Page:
Mickey Mouse's first speaking role


15 Responses to “Mickey Mouse's first speaking role”

  1. Ito Kagehisa says:

    Thanks, Pesco! That’s so awesomely… Fleischer… I especially liked when Mickey takes the top of his head off and you can look into his empty skull.

  2. rrh says:

    Steamboat Willie was the first Disney cartoon with fully syncronized sound, but Mickey doesn’t speak in that one.

    This one and the Skeleton Dance do this thing I’ve come to associate with Ub Iwerks, where the same gag is played two times in a row. Am I right to associate it with him, or would all the Disney cartoons do it around this time?

  3. robcat2075 says:

    For copyright wonks… notice that the visible copyright date is not part of the original artwork at the beginning. It has none of the film weave that the rest of the image has. It has been added at some later date, most likely for this DVD release.

  4. forgeweld says:

    Wow, how great. Very Fleischeresque indeed. Cartoons from the early days seem to revel in the joyous possibilities of the medium.

  5. Anonymous says:

    Here’s a bunch of Mickey Mouse first.
    First Mickey Mouse appearance ever. That was Plane Crazy.
    First Mickey Mouse appearance in a cartoon with sound was Steamboat Willie.
    First cartoon where Mickey Mouse spoke was Karnival Kid.
    Here are the clips…

  6. Mike Gebert says:

    “Odd bit of synchronicity, just yesterday I was watching this cartoon where Bosko was selling hotdogs.”

    Actually a lot of the business with the hot dog comes from an earlier Disney cartoon with Oswald, the proto-Mickey rabbit that Walt didn’t own the rights to and was fired from, leading him to create and own his own characters. (Disney finally won him back a couple of years ago and issued an Oswald compilation DVD which is quite good.) It’s called All Wet:


    There’s tons of cool cartoons on YouTube from that era… check out Balloon Land:


    or Bottles:


  7. _OM_ says:

    …Two points:

    1) Wasn’t Steamboat Willie Mickey’s first talking role?

    2) this obviously was created before Greyscale Tables were researched and adopted, whereas certain shades of grey corresponded to certain shades of color. This is clearly evidenced in the fact that even if it’s Grey Poupon, the mustard was so dark that it would have been more believable as ketchup.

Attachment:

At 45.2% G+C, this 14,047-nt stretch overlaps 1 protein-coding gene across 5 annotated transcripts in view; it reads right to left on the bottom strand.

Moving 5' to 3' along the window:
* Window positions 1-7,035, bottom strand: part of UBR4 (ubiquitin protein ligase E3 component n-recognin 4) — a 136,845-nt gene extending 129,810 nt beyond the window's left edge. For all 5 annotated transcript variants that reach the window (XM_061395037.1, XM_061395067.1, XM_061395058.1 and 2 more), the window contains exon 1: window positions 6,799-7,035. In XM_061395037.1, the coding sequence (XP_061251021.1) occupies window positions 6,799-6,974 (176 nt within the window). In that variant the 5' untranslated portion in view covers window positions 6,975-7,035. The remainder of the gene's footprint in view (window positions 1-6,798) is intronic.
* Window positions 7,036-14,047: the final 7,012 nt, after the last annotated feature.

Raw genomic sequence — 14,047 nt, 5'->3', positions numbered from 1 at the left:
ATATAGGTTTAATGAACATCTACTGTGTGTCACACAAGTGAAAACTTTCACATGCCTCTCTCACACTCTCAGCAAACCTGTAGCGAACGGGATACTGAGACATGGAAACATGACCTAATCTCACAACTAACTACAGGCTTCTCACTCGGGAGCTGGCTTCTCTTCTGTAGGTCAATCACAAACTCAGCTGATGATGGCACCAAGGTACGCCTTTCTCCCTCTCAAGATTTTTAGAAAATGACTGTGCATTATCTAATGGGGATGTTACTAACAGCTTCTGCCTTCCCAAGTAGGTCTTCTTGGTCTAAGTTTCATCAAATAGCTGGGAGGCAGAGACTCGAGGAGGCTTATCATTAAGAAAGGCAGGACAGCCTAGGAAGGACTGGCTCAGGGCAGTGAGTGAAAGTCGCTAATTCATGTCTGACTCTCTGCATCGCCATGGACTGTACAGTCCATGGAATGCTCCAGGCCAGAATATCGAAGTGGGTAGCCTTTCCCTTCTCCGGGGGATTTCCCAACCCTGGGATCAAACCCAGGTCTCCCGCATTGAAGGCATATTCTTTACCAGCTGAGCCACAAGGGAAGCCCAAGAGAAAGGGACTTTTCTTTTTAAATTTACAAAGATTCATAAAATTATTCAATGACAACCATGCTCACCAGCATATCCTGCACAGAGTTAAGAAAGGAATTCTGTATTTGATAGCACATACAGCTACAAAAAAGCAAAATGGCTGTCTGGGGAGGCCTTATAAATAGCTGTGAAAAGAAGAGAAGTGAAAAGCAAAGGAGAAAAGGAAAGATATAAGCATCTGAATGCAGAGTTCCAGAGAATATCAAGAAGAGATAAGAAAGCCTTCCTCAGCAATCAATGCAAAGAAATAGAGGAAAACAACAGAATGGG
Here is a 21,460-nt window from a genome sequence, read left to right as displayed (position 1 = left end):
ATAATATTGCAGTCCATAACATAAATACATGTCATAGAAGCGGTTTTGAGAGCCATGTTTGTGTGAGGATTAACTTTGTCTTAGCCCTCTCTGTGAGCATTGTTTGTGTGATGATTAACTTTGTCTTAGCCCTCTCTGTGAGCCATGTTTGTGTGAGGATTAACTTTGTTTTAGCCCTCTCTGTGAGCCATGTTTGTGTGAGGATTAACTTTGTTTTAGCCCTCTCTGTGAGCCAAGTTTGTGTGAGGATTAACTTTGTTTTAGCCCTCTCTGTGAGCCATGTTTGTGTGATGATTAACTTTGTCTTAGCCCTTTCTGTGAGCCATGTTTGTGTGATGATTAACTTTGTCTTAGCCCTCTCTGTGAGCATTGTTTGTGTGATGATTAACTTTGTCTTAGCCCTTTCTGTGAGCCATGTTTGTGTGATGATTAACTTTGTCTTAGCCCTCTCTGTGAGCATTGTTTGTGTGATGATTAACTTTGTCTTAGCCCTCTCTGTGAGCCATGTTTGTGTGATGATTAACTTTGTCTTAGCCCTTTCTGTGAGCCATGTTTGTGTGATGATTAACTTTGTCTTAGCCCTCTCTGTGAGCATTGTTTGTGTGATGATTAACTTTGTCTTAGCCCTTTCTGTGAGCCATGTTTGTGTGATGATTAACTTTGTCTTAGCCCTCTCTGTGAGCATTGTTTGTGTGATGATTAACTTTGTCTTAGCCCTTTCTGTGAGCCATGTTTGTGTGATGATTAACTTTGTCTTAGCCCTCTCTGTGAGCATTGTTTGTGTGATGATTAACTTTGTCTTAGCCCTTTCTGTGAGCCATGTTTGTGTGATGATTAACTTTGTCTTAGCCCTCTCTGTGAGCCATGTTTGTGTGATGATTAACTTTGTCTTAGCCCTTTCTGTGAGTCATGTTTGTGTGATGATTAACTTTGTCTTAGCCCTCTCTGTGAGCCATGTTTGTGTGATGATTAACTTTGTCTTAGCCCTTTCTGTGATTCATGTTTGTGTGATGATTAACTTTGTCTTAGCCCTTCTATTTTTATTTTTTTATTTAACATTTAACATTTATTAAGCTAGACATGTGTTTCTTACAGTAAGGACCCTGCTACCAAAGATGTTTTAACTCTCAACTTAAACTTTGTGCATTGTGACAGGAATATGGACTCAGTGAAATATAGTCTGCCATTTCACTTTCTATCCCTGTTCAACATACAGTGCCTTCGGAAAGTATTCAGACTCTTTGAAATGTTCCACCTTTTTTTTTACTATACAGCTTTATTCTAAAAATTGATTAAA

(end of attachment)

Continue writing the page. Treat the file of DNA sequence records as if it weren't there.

8. Anonymous says:

    i know mickey rocks, but did i also see the first instance of devil’s horns in this cartoon? predating ronnie james dio by several decades? check out the shimmy dancer barker around 1:45.

  9. Eskimo says:

    These early Mickey cartoons are the best; he could fight giants or go to an island full of cannibals or hop “through the mirror”. He had so much personality and charm in those days – I understand why they made him much more bland (or yes, boring), but it’s a darn shame.

    • David Pescovitz says:

      I agree! We have a lot of fun just going through the YouTube archives watching (and rewatching) them.

  10. VibroCount says:

    This would be the last Mickey Mouse that Ub Iwerks would direct. After “The Karnival Kid” only “The Skeleton Dance” (of Iwerks) would be released by Disney before Iwerks would leave Disney to form his own studio. The next Mickey Mouse, “Mickey’s Follies,” would be directed by Wilfred Jackson.

  11. rrh says:

    Odd bit of synchronicity, just yesterday I was watching this cartoon where Bosko was selling hotdogs.


    Its notoriety comes more from being the one where the ending got crudely replaced when they were colorizing it years later.

  12. pentomino says:

    This was much better than I expected it to be. At some point, it evoked the slow, smooth, deliberate physics of a Mario style platformer. I think he scored a 1UP on 2:17. Mickey’s talents are truly wasted in JRPG’s.

    What was the line at 1:50?

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